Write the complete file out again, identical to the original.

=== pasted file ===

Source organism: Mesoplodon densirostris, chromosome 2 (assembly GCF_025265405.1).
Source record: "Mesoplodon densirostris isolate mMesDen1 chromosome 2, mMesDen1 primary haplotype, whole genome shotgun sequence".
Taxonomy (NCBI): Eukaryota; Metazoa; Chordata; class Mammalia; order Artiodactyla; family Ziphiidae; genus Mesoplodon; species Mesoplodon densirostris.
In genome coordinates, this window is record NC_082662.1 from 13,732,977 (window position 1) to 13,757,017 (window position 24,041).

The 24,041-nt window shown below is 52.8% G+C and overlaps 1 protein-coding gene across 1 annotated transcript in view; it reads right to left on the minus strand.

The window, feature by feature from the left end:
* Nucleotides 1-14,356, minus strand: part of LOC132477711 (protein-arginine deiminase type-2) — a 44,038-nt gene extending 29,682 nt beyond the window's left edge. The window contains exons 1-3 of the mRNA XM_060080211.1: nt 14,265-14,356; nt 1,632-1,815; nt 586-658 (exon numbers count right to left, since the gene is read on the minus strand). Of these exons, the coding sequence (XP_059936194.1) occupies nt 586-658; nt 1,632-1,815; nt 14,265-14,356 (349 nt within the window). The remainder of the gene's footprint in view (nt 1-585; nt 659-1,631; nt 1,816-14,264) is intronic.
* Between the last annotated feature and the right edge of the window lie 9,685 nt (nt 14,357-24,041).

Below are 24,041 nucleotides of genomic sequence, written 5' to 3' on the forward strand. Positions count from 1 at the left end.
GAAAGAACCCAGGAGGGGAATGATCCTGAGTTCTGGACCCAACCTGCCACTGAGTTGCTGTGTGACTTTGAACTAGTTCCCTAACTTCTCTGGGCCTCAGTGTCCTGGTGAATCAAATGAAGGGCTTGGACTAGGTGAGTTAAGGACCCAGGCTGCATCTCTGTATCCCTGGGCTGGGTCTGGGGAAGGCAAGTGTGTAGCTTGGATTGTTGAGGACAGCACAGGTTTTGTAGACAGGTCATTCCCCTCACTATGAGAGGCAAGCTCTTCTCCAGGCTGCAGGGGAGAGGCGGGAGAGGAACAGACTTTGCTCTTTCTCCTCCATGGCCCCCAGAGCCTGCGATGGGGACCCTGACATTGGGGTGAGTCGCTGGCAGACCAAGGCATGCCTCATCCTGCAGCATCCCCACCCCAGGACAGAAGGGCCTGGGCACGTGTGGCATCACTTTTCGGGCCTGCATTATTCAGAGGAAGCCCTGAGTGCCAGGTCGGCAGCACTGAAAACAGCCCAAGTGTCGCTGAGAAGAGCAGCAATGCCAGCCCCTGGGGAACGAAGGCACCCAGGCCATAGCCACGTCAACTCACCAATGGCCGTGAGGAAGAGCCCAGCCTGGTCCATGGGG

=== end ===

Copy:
Source organism: Mesoplodon densirostris, chromosome 2 (assembly GCF_025265405.1).
Source record: "Mesoplodon densirostris isolate mMesDen1 chromosome 2, mMesDen1 primary haplotype, whole genome shotgun sequence".
Taxonomy (NCBI): Eukaryota; Metazoa; Chordata; class Mammalia; order Artiodactyla; family Ziphiidae; genus Mesoplodon; species Mesoplodon densirostris.
In genome coordinates, this window is record NC_082662.1 from 13,732,977 (window position 1) to 13,757,017 (window position 24,041).

The 24,041-nt window shown below is 52.8% G+C and overlaps 1 protein-coding gene across 1 annotated transcript in view; it reads right to left on the minus strand.

The window, feature by feature from the left end:
* Nucleotides 1-14,356, minus strand: part of LOC132477711 (protein-arginine deiminase type-2) — a 44,038-nt gene extending 29,682 nt beyond the window's left edge. The window contains exons 1-3 of the mRNA XM_060080211.1: nt 14,265-14,356; nt 1,632-1,815; nt 586-658 (exon numbers count right to left, since the gene is read on the minus strand). Of these exons, the coding sequence (XP_059936194.1) occupies nt 586-658; nt 1,632-1,815; nt 14,265-14,356 (349 nt within the window). The remainder of the gene's footprint in view (nt 1-585; nt 659-1,631; nt 1,816-14,264) is intronic.
* Between the last annotated feature and the right edge of the window lie 9,685 nt (nt 14,357-24,041).

Below are 24,041 nucleotides of genomic sequence, written 5' to 3' on the forward strand. Positions count from 1 at the left end.
GAAAGAACCCAGGAGGGGAATGATCCTGAGTTCTGGACCCAACCTGCCACTGAGTTGCTGTGTGACTTTGAACTAGTTCCCTAACTTCTCTGGGCCTCAGTGTCCTGGTGAATCAAATGAAGGGCTTGGACTAGGTGAGTTAAGGACCCAGGCTGCATCTCTGTATCCCTGGGCTGGGTCTGGGGAAGGCAAGTGTGTAGCTTGGATTGTTGAGGACAGCACAGGTTTTGTAGACAGGTCATTCCCCTCACTATGAGAGGCAAGCTCTTCTCCAGGCTGCAGGGGAGAGGCGGGAGAGGAACAGACTTTGCTCTTTCTCCTCCATGGCCCCCAGAGCCTGCGATGGGGACCCTGACATTGGGGTGAGTCGCTGGCAGACCAAGGCATGCCTCATCCTGCAGCATCCCCACCCCAGGACAGAAGGGCCTGGGCACGTGTGGCATCACTTTTCGGGCCTGCATTATTCAGAGGAAGCCCTGAGTGCCAGGTCGGCAGCACTGAAAACAGCCCAAGTGTCGCTGAGAAGAGCAGCAATGCCAGCCCCTGGGGAACGAAGGCACCCAGGCCATAGCCACGTCAACTCACCAATGGCCGTGAGGAAGAGCCCAGCCTGGTCCATGGGG